Sha, however, focused his statement on the so-called “1992 Consensus” and the “One China” principle, arguing that the former is foundational to stable cross-Strait ties. He likewise stressed the “familial” ties between Taiwan and China and remarked that the Forum was not taking place in a “foreign” city. Notably, he referenced statistics on the number of Taiwanese workers and businesses in Shanghai, hinting that economic progress could be at stake. This parallels Beijing’s current approach to the Tsai administration, which has been to withhold “carrots” from the Ma years to convey its dissatisfaction.
While allowing this year’s forum to take place is seen as a reward to Ko for his conciliatory remarks towards China, Beijing may also be signaling to Tsai the consequences for not cooperating. Symbolically, Sha’s presence extends the threat, given that his vocational capacity is to mobilize outsider and nontraditional groups in support of CCP ideologies and, in particular, a unified Chinese state.
Further, by suggesting it may change its policies towards the city-level exchanges, exemplified this year by a CCP member taking the place of a Shanghai municipal government representative, Beijing is signalling its willingness to threaten local exchanges that provide tangible benefits for the Taiwan electorate. This appears to be a part of Beijing’s concerted strategy of trying to demonstrate to Taiwan’s electorate that the Tsai administration is ill-equipped to handle cross-Strait relations, with direct implications for the economy and their livelihoods.
A week after Sha’s visit, the spokesman for the PRC’s Taiwan Affairs Office reiterated a statement made in May that cross-Strait dialogue would resume if Taiwan’s government accepted the so-called “1992 Consensus.” Accordingly, it appears as if China’s broader cross-Strait policy is trickling down to the level of local exchanges. For instance, on September 18 a delegation of officials from select Taiwanese cities and counties visited Beijing and were received by Yu Zhengsheng (俞正声), Chairman of the National Committee of the Chinese People’s Political Consultative Conference. Yu also reiterated how the so-called “1992 Consensus” is the basis of cross-Strait ties and openly opposed Taiwan independence.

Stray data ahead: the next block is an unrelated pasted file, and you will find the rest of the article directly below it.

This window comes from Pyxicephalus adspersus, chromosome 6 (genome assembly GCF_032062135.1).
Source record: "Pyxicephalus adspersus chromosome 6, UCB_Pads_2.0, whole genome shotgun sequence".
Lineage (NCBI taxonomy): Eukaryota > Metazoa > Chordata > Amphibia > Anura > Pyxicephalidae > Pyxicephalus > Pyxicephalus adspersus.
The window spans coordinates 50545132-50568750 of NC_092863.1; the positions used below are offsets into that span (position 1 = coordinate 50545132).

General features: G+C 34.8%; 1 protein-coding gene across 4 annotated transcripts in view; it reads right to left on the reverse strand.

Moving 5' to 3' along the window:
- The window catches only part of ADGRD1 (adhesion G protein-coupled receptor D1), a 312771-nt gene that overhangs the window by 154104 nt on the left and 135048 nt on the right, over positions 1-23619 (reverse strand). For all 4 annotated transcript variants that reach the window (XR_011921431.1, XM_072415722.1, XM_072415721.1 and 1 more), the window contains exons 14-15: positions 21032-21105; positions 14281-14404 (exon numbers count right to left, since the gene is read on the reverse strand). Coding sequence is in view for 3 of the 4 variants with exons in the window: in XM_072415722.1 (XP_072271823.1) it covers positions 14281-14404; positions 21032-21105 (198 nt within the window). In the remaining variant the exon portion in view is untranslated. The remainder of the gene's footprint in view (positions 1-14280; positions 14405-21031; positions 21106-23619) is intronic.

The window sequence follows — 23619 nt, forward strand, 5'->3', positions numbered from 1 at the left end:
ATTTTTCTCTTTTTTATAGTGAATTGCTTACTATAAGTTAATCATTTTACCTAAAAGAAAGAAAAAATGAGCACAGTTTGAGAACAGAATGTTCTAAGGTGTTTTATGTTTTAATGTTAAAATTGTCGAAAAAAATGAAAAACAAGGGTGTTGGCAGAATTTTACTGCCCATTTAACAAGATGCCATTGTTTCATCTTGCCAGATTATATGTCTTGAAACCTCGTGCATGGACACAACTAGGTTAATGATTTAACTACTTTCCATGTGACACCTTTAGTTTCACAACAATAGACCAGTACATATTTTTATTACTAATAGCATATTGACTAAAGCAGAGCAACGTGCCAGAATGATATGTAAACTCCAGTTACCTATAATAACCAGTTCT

Whether Beijing’s tactics will cover the spectrum of local exchanges between Taiwan and China remains to be seen. The recent Global Harbor Cities Forum, hosted by Taiwan’s southern city of Kaohsiung may serve as a harbinger. Five Chinese cities did not respond to DPP Mayor Chen Chu’s invitation and the forum came and went without their attendance. Perhaps most telling will be China’s approach to local-level exchanges organized or led by politicians outside the pan-green camp. As in the case with Mayor Ko and counter to Mayor Chen, Beijing may persist with a more accommodating stance towards local leaders that are willing to make concessions on the so-called “1992 Consensus.” This would allow it to seek counterbalances to Tsai and limit the DPP’s space on cross-Strait issues, with the aim of providing political capital to her domestic opponents and as part of a strategy of bringing more conciliatory parties to power.
The main point: China is using local cross-Strait exchanges, such as this year’s Taipei-Shanghai City Forum, as a platform to signal its stance that the so-called “1992 Consensus” should serve as the foundation of all levels of cross-Strait contact.
The Chinese Communist Party International Department: Advancing “One China” Behind the Scenes
David Gitter is the editor of PARTY WATCH, the premier weekly intelligence report on the activities of the Chinese Communist Party. Julia Bowie is a researcher at PARTY WATCH, and a master’s candidate at the Edmund A. Walsh School of Foreign Service.